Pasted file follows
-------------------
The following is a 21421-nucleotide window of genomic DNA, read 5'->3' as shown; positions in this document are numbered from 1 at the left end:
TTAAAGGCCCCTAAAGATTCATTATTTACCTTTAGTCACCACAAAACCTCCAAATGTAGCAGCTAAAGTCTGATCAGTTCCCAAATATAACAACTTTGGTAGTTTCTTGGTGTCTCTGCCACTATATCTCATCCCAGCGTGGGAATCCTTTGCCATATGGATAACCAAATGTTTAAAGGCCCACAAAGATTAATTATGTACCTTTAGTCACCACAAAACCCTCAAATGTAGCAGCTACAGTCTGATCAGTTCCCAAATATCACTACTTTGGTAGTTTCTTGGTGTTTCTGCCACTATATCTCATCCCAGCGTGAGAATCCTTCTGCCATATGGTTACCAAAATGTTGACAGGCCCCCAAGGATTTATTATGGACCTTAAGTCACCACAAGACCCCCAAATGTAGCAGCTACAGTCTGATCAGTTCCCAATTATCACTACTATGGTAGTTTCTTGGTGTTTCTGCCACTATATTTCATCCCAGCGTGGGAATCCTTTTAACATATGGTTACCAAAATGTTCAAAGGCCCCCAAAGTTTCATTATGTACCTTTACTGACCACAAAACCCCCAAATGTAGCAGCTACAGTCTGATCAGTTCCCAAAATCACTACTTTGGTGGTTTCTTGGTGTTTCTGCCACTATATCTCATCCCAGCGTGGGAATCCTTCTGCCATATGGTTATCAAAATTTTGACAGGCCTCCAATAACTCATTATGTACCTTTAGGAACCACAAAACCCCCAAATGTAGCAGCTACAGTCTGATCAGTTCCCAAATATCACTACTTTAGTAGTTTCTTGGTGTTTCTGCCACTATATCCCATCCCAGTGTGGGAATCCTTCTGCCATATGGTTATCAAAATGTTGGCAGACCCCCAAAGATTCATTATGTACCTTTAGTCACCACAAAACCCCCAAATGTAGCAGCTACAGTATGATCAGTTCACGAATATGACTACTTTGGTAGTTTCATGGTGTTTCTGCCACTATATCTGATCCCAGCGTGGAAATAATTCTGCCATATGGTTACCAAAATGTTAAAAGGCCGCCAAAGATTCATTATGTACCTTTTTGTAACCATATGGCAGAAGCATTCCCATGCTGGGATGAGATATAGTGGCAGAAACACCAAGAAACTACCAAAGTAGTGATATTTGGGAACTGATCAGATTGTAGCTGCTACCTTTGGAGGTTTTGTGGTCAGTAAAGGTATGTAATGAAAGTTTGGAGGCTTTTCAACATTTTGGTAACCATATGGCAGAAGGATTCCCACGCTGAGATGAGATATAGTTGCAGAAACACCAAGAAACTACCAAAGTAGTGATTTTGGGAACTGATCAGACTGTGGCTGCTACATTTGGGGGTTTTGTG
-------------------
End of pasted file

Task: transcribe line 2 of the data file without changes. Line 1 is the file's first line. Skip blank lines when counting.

TTAAAGGCCCCTAAAGATTCATTATTTACCTTTAGTCACCACAAAACCTCCAAATGTAGCAGCTAAAGTCTGATCAGTTCCCAAATATAACAACTTTGGTAGTTTCTTGGTGTCTCTGCCACTATATCTCATCCCAGCGTGGGAATCCTTTGCCATATGGATAACCAAATGTTTAAAGGCCCACAAAGATTAATTATGTACCTTTAGTCACCACAAAACCCTCAAATGTAGCAGCTACAGTCTGATCAGTTCCCAAATATCACTACTTTGGTAGTTTCTTGGTGTTTCTGCCACTATATCTCATCCCAGCGTGAGAATCCTTCTGCCATATGGTTACCAAAATGTTGACAGGCCCCCAAGGATTTATTATGGACCTTAAGTCACCACAAGACCCCCAAATGTAGCAGCTACAGTCTGATCAGTTCCCAATTATCACTACTATGGTAGTTTCTTGGTGTTTCTGCCACTATATTTCATCCCAGCGTGGGAATCCTTTTAACATATGGTTACCAAAATGTTCAAAGGCCCCCAAAGTTTCATTATGTACCTTTACTGACCACAAAACCCCCAAATGTAGCAGCTACAGTCTGATCAGTTCCCAAAATCACTACTTTGGTGGTTTCTTGGTGTTTCTGCCACTATATCTCATCCCAGCGTGGGAATCCTTCTGCCATATGGTTATCAAAATTTTGACAGGCCTCCAATAACTCATTATGTACCTTTAGGAACCACAAAACCCCCAAATGTAGCAGCTACAGTCTGATCAGTTCCCAAATATCACTACTTTAGTAGTTTCTTGGTGTTTCTGCCACTATATCCCATCCCAGTGTGGGAATCCTTCTGCCATATGGTTATCAAAATGTTGGCAGACCCCCAAAGATTCATTATGTACCTTTAGTCACCACAAAACCCCCAAATGTAGCAGCTACAGTATGATCAGTTCACGAATATGACTACTTTGGTAGTTTCATGGTGTTTCTGCCACTATATCTGATCCCAGCGTGGAAATAATTCTGCCATATGGTTACCAAAATGTTAAAAGGCCGCCAAAGATTCATTATGTACCTTTTTGTAACCATATGGCAGAAGCATTCCCATGCTGGGATGAGATATAGTGGCAGAAACACCAAGAAACTACCAAAGTAGTGATATTTGGGAACTGATCAGATTGTAGCTGCTACCTTTGGAGGTTTTGTGGTCAGTAAAGGTATGTAATGAAAGTTTGGAGGCTTTTCAACATTTTGGTAACCATATGGCAGAAGGATTCCCACGCTGAGATGAGATATAGTTGCAGAAACACCAAGAAACTACCAAAGTAGTGATTTTGGGAACTGATCAGACTGTGGCTGCTACATTTGGGGGTTTTGTG